Wednesday, December 16, 2009

Christopher Hitchens on "There Is No 'Eastern' Solution"

I am reading God is not Great by Christopher Hitchens. The purpose of his book is not to eradicate religion, but to bolster the atheist position in public discourse. Religious conversation, writes Hitchens, is “the beginning—but not the end—of all arguments about philosophy, science, history, and human nature. It is also the beginning—but by no means the end—of all disputes about the good life and the just city."

In chapter fourteen, "There Is No 'Eastern' Solution," Hitchens turns his sights on to eastern religions and finds that they are no better than the western ones. I am not interested in defending eastern religions, so I am not going to respond.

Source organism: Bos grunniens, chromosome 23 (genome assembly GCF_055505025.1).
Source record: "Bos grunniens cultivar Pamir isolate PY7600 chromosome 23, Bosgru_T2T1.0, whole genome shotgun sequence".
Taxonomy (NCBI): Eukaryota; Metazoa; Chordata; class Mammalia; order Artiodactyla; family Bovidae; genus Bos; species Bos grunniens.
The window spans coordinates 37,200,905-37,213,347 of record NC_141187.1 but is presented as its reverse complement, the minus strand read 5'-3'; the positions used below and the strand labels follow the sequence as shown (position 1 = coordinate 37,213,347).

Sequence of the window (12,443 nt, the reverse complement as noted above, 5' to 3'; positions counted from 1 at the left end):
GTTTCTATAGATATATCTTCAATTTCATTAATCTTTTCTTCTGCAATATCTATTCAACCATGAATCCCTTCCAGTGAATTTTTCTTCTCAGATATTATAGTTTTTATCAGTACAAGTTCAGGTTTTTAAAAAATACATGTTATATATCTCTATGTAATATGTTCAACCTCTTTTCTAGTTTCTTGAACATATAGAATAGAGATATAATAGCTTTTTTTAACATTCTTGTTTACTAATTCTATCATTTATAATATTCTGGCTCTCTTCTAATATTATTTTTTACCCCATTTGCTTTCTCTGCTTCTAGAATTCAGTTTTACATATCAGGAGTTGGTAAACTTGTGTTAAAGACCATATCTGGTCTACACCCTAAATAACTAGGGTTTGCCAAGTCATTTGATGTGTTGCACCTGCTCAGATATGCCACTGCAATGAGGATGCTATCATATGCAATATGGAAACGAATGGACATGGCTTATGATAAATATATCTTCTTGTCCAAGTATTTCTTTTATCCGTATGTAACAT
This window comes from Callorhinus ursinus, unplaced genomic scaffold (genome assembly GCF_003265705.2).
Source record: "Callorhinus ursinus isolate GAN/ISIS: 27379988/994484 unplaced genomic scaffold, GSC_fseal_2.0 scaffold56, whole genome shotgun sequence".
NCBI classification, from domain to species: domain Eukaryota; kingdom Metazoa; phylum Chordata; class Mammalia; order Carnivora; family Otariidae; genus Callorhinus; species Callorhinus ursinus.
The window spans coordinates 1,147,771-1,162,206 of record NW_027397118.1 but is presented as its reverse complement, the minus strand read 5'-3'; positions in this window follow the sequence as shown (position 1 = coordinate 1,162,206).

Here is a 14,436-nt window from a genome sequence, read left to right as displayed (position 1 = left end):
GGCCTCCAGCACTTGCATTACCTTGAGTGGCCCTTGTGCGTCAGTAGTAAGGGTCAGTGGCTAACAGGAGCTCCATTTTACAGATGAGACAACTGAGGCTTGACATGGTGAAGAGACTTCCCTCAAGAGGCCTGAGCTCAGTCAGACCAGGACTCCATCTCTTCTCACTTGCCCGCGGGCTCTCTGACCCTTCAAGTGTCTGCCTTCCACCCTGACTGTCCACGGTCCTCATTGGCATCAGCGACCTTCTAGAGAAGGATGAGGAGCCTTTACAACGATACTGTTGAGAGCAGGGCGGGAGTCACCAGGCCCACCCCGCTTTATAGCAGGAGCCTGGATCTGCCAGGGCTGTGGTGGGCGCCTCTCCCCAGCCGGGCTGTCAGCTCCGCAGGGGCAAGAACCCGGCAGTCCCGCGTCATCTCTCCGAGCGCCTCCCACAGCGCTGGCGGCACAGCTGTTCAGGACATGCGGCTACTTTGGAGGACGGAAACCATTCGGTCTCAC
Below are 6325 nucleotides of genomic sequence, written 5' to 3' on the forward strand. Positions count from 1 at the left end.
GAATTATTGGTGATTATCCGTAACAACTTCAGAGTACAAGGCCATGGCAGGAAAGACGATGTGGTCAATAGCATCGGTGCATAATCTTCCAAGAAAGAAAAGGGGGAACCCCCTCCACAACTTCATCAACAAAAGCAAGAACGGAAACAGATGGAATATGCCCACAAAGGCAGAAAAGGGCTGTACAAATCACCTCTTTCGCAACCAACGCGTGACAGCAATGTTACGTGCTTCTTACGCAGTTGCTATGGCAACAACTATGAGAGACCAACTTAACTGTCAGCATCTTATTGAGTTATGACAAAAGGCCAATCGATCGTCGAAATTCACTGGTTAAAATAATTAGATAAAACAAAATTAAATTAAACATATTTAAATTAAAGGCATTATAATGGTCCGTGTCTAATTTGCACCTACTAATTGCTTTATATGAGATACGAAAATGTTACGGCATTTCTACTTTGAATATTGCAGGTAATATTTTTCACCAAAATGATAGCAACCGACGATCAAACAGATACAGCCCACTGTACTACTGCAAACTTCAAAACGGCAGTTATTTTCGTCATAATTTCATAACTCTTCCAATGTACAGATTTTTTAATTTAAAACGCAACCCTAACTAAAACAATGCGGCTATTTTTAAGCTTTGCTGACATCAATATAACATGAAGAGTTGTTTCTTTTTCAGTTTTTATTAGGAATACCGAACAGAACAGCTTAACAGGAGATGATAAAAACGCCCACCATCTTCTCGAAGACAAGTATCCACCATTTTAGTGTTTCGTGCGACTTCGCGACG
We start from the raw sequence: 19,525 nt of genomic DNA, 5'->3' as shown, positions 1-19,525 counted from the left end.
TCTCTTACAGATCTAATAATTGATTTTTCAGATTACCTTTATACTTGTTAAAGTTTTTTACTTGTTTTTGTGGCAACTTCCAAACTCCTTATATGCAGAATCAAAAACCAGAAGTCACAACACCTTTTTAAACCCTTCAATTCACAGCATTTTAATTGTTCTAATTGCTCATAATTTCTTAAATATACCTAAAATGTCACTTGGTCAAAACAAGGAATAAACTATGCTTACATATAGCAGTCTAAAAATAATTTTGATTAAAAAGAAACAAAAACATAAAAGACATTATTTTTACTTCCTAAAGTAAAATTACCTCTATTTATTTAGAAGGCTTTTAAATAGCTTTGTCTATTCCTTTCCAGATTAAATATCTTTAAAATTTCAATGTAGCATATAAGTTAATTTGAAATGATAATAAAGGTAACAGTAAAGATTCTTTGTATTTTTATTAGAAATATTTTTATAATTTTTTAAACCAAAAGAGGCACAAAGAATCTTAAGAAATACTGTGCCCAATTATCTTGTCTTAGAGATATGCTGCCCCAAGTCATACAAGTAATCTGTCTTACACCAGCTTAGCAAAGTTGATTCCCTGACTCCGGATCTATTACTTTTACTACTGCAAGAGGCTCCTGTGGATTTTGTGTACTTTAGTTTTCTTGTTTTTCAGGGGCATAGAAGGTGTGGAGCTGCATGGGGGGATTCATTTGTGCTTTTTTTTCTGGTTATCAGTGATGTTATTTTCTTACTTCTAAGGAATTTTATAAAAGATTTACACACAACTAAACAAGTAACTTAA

Hitchens modus operandi is the same with eastern religions as it is with the western ones--pick out a few anecdotes and use them to discredit an entire religious system. The victim here is Buddhism by means of a guru named Bhagwan Sri Rajneesh. Hitchens' main complaint is the eastern notion that religion is a means of escape by checking one's mind at the door. Fair enough.

I loved this:
"Make me one with everything." So goes the Buddhist's humble request to the hot-dog vendor. But when the Buddhist hands over a twenty-dollar bill to the vendor, in return for his slathered bun, he waits a long time for his change. Finally asking for it, he is informed that 'change comes only from within.'

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